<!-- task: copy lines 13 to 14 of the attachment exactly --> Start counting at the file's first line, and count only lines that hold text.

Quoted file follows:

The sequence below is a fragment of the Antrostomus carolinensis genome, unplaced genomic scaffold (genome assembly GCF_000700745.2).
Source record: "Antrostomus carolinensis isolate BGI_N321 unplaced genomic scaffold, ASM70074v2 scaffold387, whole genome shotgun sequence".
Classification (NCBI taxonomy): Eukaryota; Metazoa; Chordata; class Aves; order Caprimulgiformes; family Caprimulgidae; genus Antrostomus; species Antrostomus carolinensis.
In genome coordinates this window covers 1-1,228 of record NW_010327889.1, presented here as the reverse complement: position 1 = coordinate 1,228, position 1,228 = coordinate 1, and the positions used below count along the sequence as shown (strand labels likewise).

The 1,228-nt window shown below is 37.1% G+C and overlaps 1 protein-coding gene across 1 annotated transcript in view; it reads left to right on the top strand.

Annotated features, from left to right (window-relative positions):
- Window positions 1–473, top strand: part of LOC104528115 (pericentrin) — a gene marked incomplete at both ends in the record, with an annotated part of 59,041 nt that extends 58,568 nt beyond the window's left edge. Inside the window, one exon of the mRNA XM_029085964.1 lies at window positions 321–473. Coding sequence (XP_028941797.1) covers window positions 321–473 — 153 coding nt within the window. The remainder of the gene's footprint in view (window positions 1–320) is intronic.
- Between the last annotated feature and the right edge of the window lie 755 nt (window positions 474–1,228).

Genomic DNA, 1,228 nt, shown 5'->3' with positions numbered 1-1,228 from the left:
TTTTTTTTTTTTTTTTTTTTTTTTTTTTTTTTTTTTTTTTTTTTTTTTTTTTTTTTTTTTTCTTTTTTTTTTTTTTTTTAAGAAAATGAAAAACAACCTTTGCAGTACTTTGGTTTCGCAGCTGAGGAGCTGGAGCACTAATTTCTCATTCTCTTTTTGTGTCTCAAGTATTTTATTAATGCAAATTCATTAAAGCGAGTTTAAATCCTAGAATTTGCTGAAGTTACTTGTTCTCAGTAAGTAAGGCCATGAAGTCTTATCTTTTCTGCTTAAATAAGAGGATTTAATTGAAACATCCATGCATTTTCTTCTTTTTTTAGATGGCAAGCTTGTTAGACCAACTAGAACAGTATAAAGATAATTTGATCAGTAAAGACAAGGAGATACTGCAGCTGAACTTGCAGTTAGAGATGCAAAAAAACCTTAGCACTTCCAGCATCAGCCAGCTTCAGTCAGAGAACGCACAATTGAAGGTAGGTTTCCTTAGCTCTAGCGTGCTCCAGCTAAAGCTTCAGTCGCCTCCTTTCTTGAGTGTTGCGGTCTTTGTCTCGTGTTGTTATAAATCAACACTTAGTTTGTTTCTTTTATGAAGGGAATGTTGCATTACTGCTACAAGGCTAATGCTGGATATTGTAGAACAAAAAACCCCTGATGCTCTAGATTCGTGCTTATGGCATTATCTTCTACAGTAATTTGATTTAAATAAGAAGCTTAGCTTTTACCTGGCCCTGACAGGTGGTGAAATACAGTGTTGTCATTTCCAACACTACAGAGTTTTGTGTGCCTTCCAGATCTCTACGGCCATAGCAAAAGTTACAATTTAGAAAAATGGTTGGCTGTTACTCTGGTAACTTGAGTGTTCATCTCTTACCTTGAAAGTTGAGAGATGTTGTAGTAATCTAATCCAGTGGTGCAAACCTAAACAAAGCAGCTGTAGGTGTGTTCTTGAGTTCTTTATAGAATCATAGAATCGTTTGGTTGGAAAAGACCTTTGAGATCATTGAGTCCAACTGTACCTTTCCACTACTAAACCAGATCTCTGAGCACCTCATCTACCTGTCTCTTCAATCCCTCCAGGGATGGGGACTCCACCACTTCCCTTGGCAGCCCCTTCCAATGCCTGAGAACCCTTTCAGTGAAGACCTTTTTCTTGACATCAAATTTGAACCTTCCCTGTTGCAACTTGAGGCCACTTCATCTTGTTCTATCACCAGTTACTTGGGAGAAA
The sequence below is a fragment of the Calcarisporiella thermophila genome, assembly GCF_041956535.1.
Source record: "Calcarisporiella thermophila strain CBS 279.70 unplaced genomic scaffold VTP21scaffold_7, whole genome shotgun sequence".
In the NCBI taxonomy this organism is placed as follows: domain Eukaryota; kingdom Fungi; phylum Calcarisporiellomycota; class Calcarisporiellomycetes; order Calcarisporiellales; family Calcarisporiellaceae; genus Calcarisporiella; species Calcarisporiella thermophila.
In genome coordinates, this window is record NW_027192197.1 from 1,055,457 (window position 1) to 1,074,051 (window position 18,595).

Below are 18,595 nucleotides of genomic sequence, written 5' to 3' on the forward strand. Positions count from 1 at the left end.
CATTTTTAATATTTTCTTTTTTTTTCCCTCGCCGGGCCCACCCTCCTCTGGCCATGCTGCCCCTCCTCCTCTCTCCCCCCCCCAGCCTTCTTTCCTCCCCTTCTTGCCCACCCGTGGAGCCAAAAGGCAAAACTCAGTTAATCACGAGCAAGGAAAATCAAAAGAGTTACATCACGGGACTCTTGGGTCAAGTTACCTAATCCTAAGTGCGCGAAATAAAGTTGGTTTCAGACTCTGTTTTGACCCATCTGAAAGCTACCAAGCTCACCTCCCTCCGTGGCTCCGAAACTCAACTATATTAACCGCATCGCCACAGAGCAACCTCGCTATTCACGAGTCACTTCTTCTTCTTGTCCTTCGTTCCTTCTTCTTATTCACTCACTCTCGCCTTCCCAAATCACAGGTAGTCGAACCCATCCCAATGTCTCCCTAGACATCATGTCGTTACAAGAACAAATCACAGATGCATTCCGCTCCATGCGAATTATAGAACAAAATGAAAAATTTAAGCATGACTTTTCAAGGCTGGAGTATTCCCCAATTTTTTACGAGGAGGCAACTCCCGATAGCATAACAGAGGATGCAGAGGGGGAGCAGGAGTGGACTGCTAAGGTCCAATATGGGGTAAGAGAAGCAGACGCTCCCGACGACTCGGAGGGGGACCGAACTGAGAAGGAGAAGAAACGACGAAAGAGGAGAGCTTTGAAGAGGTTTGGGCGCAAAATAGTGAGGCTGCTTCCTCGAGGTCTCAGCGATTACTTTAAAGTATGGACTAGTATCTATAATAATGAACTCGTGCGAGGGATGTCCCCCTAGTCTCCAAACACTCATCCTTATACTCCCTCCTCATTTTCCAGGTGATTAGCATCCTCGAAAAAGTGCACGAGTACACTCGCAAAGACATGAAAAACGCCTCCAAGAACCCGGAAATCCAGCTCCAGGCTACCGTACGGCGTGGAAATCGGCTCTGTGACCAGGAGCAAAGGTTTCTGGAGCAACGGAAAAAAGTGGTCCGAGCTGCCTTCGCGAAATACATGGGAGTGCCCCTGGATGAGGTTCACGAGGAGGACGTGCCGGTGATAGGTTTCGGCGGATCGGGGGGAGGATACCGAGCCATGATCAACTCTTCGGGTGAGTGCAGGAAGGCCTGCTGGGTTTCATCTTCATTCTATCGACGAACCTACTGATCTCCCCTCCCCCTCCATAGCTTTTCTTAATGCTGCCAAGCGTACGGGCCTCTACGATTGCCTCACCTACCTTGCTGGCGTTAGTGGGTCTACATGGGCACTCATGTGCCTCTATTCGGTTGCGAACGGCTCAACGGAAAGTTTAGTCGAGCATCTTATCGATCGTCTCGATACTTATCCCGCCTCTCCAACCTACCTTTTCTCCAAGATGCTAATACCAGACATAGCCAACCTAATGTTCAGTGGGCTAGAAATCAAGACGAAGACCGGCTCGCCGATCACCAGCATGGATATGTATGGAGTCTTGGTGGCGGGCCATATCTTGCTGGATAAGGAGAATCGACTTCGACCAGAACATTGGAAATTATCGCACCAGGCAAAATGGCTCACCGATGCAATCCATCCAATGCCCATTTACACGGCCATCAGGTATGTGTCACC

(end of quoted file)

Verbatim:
In the NCBI taxonomy this organism is placed as follows: domain Eukaryota; kingdom Fungi; phylum Calcarisporiellomycota; class Calcarisporiellomycetes; order Calcarisporiellales; family Calcarisporiellaceae; genus Calcarisporiella; species Calcarisporiella thermophila.
In genome coordinates, this window is record NW_027192197.1 from 1,055,457 (window position 1) to 1,074,051 (window position 18,595).